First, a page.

Her response gives me hope.
“The only Greg. My only Greg.”
She turns her head down as though she’s examining her fingers, but I still think she can’t see them, until she asks the next question.
“How did I get so old?”
“You don’t have to be,” I tell her. “You forgot. You don’t have to be anything you don’t want to be here.”
I reach out my hand to pull it into her fingertips, only to have her pull them back, but not far. I reach again, this time succeeding in getting my fingers between hers, and feeling the softness of her skin as it moves around my own. Her bones beneath seem hollow and frail, as though I could break her with a breath. I stand, waiting for a snowflake to crush her, but she seems oblivious to the falling whiteness from the sky. She fixes her cataract-ridden eyes on me, and I can tell now that she does see me after all. She furrows her cloud-white eyebrows in concentration.
“My Greg,” she says, her eyes lighting up as a smile creeps across her lips. I know what to do next. It hasn’t been as long for me as it has for her. I step back. Way back, past the tree, and into something soft with arms.
“What are you doing?”
I turn around quickly, pulling free of the arms in the process. Standing before me, or more, above me is a man in a blue uniform with a badge.
“Meeting a friend.”
He looked to me, eyeing me up. Ex-military man in a faded trench coat and tennis shoes, soaked through and shivering. I reek of desperation and homelessness, and I know from experience that falling into the homeless category automatically makes me seem dangerous to police. Not sure why that is. Of course my perpetual shadow-beard and the sleepless bags under my eyes don't help very much. Though his placid expression didn’t change, he did move to put his body between me and Chrys.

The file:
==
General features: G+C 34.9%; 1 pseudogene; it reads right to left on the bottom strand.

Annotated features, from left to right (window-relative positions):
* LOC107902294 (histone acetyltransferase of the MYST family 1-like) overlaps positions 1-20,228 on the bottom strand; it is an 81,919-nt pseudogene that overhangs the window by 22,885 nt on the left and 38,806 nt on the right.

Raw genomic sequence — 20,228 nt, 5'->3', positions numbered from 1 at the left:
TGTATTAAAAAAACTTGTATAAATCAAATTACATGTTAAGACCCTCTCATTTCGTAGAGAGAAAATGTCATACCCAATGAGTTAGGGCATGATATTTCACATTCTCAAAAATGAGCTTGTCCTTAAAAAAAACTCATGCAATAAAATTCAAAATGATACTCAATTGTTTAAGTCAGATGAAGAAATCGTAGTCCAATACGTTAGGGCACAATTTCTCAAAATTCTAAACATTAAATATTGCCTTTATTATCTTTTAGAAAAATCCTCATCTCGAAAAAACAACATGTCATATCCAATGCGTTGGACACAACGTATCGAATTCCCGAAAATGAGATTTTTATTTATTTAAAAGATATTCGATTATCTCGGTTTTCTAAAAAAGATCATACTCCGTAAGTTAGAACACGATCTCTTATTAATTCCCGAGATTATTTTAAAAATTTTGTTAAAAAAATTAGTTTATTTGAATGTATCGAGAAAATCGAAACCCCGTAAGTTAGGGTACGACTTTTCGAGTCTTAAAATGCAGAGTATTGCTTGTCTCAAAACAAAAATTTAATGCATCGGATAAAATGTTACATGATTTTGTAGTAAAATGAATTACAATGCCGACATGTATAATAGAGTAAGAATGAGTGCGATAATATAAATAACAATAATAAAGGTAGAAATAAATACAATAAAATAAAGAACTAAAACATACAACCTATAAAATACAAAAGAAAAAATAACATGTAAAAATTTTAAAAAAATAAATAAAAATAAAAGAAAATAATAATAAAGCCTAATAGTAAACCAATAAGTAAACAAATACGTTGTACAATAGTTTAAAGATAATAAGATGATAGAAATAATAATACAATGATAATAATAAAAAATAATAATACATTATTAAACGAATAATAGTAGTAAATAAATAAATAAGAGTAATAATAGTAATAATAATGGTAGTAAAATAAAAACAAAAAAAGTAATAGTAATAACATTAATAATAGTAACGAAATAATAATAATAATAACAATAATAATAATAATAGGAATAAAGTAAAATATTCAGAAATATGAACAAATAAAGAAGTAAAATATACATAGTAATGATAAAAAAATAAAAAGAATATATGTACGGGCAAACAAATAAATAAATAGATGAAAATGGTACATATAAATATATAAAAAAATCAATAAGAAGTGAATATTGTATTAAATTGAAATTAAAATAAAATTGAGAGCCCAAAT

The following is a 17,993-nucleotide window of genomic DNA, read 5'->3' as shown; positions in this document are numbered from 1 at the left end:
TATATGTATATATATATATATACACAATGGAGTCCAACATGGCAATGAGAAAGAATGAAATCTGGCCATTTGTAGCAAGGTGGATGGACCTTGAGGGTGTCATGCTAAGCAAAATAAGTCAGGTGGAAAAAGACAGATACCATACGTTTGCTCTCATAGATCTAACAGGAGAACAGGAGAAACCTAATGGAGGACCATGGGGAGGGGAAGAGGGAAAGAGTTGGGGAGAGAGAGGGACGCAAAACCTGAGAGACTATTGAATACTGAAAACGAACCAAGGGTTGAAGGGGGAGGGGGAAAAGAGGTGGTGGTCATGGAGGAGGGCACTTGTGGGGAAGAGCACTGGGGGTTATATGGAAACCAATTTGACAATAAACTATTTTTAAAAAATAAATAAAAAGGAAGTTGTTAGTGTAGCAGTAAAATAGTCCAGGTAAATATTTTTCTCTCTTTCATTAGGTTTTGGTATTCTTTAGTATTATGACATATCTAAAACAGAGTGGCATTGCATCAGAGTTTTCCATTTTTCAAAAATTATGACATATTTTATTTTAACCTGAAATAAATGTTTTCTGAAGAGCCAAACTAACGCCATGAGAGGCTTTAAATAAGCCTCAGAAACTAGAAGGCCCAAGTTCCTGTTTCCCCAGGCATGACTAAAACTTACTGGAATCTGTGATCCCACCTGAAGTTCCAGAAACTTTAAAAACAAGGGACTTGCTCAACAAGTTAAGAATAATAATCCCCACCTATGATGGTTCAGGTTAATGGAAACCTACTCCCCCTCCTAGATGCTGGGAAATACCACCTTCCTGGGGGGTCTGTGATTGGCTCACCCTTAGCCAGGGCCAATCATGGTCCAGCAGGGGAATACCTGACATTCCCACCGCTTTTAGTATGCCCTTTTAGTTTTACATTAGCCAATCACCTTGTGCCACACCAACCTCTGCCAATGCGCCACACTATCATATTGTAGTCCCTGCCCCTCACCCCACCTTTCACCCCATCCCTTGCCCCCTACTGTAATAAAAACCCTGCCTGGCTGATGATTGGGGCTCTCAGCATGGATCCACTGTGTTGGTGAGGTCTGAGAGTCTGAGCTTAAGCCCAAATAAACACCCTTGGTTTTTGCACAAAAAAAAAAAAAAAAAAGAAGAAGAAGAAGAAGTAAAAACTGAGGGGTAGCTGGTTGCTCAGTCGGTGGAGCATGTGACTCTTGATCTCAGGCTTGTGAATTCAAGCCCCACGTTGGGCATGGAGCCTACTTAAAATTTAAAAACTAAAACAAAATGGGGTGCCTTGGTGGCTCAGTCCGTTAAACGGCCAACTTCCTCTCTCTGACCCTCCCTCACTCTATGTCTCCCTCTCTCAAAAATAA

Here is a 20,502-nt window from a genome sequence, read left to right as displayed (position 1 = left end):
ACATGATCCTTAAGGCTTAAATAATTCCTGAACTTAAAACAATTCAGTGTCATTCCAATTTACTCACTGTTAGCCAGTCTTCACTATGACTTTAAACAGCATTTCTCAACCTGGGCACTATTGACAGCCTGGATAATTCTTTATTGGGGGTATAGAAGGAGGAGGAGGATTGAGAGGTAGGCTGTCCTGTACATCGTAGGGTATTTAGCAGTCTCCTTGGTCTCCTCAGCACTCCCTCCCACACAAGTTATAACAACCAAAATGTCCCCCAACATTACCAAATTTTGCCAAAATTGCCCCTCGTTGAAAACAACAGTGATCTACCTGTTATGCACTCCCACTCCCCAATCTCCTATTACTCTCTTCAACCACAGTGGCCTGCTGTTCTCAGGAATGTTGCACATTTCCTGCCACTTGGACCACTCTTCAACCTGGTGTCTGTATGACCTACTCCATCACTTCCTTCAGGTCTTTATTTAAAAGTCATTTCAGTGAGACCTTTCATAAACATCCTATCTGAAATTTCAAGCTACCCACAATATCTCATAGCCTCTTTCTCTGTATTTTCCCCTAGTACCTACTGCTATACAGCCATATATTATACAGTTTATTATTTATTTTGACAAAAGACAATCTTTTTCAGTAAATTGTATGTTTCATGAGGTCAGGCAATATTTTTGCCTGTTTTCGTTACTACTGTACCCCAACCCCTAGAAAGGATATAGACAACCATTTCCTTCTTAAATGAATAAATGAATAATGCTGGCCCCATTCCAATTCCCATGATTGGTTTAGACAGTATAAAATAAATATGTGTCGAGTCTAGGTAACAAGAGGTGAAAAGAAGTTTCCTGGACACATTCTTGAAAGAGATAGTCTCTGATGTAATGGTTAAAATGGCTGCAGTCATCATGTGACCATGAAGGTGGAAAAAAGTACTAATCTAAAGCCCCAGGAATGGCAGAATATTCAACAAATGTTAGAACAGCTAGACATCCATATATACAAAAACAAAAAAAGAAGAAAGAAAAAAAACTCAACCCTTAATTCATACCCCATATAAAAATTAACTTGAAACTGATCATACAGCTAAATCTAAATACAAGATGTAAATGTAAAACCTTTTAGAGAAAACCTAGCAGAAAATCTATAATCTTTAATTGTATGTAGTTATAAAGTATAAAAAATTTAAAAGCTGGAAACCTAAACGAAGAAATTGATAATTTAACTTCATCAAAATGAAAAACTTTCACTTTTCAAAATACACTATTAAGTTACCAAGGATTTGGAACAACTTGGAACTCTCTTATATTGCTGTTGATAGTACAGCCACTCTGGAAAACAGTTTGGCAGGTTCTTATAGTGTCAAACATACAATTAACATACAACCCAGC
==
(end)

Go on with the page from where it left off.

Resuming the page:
Just in time.
Changing in our world is possible for Chrys, but it’s not a free act. It sucks energy from everything around her - a lot of energy. Any energy she doesn’t use leaves in the form of a mild explosion - or at least, it used to be mild when she used to remember to control it. With the dementia set in, I'm not sure she understands that many things, and this is one of the more dangerous ones.
A second later, and a wave of blue-green light rips out from her body, pulling off her skin and clothes and disintegrating her hair. I know enough to not be looking when that happens and save myself from temporary blindness. I also know what happens next. A red wave follows, bringing with it all of the force left over from her change. I duck, the officer doesn’t, and as a consequence, he finds himself soaring through the air over my trembling form. Less than half a second after that, I sprint toward her, a little angry at myself for giving her my good army coat. The surplus store has them, but it’s hard to come by enough money living between 4th and 5th avenues in a cardboard box.
I whip off my shirt and throw it over her naked body, thankful for the fact that the energy she exuded took with it all the snow and ice and left a thin veil of heat over. She glanced up at me, her eyes blue again.
“How long has it been, Gregory?”
I hesitate to tell her. The last time I did, she cried for almost the entire time we were together. If I have to tell her, I will though.
“No. For me.”
I decide to tell her.
“From the looks of things, maybe twenty years this time.”
“Twenty years?” She stares at me as though she doesn’t believe me while I try to get the shirt over her head. It’s a little dumb of me considering that now that she’s back, really back, the weather probably doesn’t bother her. I don’t think the nudity does either, considering last time we spent the entire time naked on Punta Umbria. That was her favorite thing - laying naked in the sand. “That’s so long, Gregory. I must be…”
“Eighty or so, I’d guess.”
“Such a long time to be without you. How long has it been for you?”